It is not possible to give a specific time and date of the beginning of a revolutionary movement but one thing is sure and beyond any doubt; slowly and steadily we are moving towards that stage. The next couple of years will give birth to a revolutionary upsurge of the working masses because the rotten and repressive system has eroded and dashed all the hopes that people had left in them of a better life under the existing system. There seems no end to the political chaos and turmoil that breeds one crisis after the other. Life has become unbearable under the free-market economy. The people of Pakistan have never experienced the unprecedented price hikes that refuse to stop and bring more misery to the already impoverished masses. The ordinary working class family can no longer feed their children three times a day. The minimum wage is not enough to buy even flour and curry for an average family.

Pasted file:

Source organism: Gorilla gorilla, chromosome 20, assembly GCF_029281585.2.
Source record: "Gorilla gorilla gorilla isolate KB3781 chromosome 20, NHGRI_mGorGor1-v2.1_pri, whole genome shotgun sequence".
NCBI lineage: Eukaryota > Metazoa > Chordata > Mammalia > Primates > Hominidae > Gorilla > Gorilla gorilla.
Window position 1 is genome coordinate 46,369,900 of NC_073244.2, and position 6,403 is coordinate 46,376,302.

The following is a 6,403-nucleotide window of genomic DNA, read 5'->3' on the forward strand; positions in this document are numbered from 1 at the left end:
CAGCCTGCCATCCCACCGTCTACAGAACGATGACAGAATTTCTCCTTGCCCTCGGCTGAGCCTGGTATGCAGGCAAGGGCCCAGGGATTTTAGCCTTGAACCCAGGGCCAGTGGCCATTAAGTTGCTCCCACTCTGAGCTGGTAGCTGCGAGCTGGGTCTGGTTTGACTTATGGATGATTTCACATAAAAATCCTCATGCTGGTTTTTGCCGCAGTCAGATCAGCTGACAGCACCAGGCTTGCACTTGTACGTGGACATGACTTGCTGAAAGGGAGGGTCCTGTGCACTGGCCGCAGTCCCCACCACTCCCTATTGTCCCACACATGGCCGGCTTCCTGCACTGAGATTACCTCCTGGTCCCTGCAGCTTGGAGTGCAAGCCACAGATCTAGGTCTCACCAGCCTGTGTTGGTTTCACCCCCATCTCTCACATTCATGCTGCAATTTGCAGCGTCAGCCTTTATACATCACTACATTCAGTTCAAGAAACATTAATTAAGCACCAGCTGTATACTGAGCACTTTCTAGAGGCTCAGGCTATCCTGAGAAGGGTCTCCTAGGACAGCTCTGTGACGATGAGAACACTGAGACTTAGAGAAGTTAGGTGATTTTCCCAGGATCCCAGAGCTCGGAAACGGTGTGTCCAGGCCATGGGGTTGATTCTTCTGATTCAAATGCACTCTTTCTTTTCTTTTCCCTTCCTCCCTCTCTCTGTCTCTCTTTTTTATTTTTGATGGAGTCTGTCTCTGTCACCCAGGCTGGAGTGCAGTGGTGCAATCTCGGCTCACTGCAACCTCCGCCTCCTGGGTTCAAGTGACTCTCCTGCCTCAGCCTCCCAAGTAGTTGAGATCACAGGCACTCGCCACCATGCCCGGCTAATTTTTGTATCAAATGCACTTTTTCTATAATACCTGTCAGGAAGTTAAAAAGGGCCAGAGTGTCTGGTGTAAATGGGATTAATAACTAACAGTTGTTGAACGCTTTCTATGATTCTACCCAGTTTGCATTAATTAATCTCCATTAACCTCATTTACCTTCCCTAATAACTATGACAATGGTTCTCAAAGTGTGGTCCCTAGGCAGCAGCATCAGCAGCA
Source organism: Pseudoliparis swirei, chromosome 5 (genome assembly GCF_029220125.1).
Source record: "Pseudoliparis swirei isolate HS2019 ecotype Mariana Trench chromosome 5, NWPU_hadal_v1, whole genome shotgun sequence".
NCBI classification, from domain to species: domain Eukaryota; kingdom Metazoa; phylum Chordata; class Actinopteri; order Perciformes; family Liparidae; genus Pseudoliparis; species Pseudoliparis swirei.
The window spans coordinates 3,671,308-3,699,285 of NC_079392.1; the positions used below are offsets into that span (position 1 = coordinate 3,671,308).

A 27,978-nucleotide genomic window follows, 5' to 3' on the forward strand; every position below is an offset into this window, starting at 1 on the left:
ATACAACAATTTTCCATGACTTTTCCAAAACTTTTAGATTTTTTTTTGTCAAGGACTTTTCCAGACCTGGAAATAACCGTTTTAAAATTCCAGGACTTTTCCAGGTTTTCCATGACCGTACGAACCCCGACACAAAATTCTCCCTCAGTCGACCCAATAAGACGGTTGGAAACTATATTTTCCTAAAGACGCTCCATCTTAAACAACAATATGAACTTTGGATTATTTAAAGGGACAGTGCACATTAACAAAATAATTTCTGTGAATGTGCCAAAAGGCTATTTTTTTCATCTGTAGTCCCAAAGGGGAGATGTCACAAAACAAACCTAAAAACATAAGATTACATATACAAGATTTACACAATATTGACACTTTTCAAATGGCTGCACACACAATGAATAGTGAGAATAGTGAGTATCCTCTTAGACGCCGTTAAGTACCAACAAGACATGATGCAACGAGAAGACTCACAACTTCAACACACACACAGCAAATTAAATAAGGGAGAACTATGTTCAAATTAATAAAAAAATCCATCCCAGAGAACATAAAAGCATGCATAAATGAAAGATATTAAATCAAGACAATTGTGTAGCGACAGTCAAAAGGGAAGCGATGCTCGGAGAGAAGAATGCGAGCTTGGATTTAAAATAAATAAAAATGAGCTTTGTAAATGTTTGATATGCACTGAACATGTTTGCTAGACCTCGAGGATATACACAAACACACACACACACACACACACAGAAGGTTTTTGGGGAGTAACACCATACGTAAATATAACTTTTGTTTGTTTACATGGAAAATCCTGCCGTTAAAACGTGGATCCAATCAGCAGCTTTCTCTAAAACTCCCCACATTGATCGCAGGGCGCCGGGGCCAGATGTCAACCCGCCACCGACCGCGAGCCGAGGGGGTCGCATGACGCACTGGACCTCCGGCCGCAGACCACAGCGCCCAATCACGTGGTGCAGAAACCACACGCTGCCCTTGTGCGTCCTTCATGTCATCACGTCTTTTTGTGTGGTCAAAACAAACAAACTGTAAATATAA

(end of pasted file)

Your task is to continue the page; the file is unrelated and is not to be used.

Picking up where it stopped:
There is an urgent need to build a mass party of the working class that can win the trust of the working class and poor masses. This party can provide an alternative to the working people. A party based on a clear socialist program and strategy can lead and organise the struggle of the working masses against the feudal and capitalist system. A radical socialist programme can win the hearts and minds of the impoverished and exploited working class and poor masses.

Khald Batti, Socialist Movement – Pakistan, (CWI), Lahore